BoI lowers interest rate by 0.25% in bid to combat inflation


In a decisive move aimed at bolstering economic growth amid ongoing geopolitical challenges, the Bank of Israel Monetary Committee, led by Governor Prof. Amir Yaron, has announced a 0.25% reduction in the interest rate to 4.5%. This marks the first interest rate cut in Israel since the initial days of the Covid-19 pandemic in March 2020.

Finance Minister Bezalel Smotrich expressed support for the decision, attributing the decrease in inflation to the responsible fiscal policies implemented over the past year. Smotrich emphasized that the interest rate cut aligns with the goal of fostering business growth and overall economic recovery during the ongoing uncertainties associated with the conflict.

This move comes after a series of 10 consecutive rate hikes between April 2022 and May 2023, which elevated the rate from a historic low of 0.1% to 4.75%. The Bank of Israel’s proactive approach aimed to combat rising inflation, which peaked at 5.3% in January 2023, subsequently declining to 3.3% in November.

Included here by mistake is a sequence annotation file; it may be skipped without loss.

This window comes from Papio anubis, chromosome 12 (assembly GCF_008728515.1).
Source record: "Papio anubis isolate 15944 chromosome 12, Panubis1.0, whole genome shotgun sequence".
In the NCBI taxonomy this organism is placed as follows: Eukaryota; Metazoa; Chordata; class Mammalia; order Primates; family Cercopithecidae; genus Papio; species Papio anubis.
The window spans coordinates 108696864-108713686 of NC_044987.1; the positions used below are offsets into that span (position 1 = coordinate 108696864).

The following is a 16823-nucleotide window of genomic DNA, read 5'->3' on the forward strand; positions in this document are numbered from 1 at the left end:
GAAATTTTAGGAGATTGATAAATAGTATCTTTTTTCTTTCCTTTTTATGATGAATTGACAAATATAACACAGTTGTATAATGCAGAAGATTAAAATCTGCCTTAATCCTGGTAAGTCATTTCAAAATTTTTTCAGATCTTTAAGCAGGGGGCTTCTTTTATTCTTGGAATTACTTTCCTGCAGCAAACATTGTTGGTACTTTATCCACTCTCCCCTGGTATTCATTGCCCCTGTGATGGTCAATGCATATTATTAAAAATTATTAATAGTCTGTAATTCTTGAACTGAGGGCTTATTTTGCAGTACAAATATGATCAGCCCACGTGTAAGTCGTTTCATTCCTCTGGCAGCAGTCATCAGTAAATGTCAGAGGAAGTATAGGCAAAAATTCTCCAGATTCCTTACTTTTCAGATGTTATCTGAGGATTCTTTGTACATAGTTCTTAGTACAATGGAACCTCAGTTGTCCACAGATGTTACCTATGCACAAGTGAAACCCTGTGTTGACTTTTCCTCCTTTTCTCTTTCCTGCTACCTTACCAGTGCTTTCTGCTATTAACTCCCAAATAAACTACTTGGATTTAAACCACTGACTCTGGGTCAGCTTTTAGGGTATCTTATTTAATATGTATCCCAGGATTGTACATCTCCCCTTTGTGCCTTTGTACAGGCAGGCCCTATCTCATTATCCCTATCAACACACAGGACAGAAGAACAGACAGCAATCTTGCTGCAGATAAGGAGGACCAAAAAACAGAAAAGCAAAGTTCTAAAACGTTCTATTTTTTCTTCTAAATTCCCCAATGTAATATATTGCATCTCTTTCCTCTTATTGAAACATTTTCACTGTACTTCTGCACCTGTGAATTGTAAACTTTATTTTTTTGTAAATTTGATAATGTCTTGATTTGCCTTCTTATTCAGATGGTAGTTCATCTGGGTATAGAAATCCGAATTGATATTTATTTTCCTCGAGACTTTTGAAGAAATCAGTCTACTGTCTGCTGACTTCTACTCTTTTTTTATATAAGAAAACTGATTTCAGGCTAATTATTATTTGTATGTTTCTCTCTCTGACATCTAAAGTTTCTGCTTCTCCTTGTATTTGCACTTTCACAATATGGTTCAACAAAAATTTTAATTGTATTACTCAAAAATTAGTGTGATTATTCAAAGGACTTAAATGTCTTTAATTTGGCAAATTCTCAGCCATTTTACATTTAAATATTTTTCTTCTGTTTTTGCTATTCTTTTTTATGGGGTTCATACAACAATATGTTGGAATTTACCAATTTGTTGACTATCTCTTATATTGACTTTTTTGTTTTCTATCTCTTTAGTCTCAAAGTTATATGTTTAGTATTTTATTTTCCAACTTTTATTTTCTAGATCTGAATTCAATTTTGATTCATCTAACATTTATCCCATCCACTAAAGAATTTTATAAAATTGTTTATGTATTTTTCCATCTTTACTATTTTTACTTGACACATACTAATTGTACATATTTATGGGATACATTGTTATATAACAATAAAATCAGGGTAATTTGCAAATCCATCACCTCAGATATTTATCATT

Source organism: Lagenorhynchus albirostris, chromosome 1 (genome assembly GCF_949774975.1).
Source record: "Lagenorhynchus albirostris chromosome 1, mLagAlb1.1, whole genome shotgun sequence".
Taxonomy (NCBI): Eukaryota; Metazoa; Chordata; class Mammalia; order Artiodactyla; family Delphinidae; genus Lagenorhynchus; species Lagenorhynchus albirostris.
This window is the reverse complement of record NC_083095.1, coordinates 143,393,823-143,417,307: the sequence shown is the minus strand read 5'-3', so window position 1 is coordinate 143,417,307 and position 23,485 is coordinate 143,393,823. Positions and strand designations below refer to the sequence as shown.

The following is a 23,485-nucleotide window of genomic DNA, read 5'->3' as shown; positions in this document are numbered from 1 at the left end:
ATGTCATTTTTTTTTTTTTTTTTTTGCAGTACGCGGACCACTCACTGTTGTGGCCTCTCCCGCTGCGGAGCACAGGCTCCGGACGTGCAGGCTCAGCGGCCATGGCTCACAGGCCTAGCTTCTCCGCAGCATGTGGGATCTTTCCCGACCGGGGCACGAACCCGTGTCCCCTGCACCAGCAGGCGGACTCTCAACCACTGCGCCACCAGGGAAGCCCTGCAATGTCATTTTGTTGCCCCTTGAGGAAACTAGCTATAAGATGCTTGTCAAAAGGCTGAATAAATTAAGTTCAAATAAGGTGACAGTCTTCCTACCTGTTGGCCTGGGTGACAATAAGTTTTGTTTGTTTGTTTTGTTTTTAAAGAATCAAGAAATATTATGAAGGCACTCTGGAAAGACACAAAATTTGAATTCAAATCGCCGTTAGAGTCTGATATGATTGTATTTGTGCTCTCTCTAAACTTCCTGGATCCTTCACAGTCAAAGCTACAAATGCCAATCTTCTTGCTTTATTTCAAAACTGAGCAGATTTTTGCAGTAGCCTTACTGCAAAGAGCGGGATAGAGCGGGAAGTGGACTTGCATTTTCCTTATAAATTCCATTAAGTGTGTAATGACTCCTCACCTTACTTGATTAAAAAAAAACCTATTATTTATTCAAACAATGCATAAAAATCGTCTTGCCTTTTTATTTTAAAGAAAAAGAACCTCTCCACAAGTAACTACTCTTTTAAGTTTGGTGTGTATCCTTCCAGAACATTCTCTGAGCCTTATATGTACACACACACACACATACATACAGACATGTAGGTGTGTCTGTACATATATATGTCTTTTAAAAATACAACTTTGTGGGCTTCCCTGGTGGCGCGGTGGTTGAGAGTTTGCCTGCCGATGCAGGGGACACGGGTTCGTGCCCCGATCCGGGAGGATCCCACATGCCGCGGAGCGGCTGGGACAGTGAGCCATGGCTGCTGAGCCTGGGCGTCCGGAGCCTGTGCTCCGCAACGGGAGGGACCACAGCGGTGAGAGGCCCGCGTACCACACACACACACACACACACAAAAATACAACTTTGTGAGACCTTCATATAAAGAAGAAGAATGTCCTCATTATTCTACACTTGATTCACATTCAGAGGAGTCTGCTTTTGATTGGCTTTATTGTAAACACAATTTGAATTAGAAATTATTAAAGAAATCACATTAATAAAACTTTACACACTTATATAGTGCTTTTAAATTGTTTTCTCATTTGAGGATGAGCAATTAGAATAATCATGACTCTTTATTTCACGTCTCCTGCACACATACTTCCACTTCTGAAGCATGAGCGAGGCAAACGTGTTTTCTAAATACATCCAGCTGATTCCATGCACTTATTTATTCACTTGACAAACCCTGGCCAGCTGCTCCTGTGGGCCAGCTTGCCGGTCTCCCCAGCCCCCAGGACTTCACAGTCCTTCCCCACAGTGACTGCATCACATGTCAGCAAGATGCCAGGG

Forecasts indicate a further decrease to 3% in the upcoming month, within the 1%-3% target range. Anticipated inflation rates stand at 2.4% by the fourth quarter of 2024 and 2% by the same period in 2025.

Yaron anticipates that today’s rate cut is the initial step in a series of reductions throughout the year. “The research department’s forecast assesses that the interest rate will be 3.75%-4%, on average, in the fourth quarter of 2024—a more moderate path of decline than that assessed by the market,” he said.


Economic concerns due to conflict

In tandem with the interest rate adjustment, the Bank of Israel maintained its growth forecast for 2024 at 2%, with consistent projections for 2023 and a robust 5% growth expected in 2025. The Bank acknowledged the heightened uncertainty in the economic outlook, particularly in relation to governmental decisions concerning defense and civilian needs arising from the ongoing conflict.

The Bank of Israel emphasized that given the ongoing conflict, the Monetary Committee’s strategy is centered on stabilizing markets, alleviating uncertainty, ensuring price stability, and bolstering economic activity. The trajectory of interest rates will be decided based on the ongoing alignment of inflation with its target, sustained stability in financial markets, economic performance, and fiscal policies.

Dobi Amitai, chairman of the presidency of the business sector, commended the decision to lower the interest rate as a bold move that demonstrates monetary leadership.

Amitai asserted that the current measures set the stage for the next growth cycle, turning containment processes into conditions for economic advancement. “Lowering the interest rate will help curb the economic slowdown and the recovery of the economy,” he said.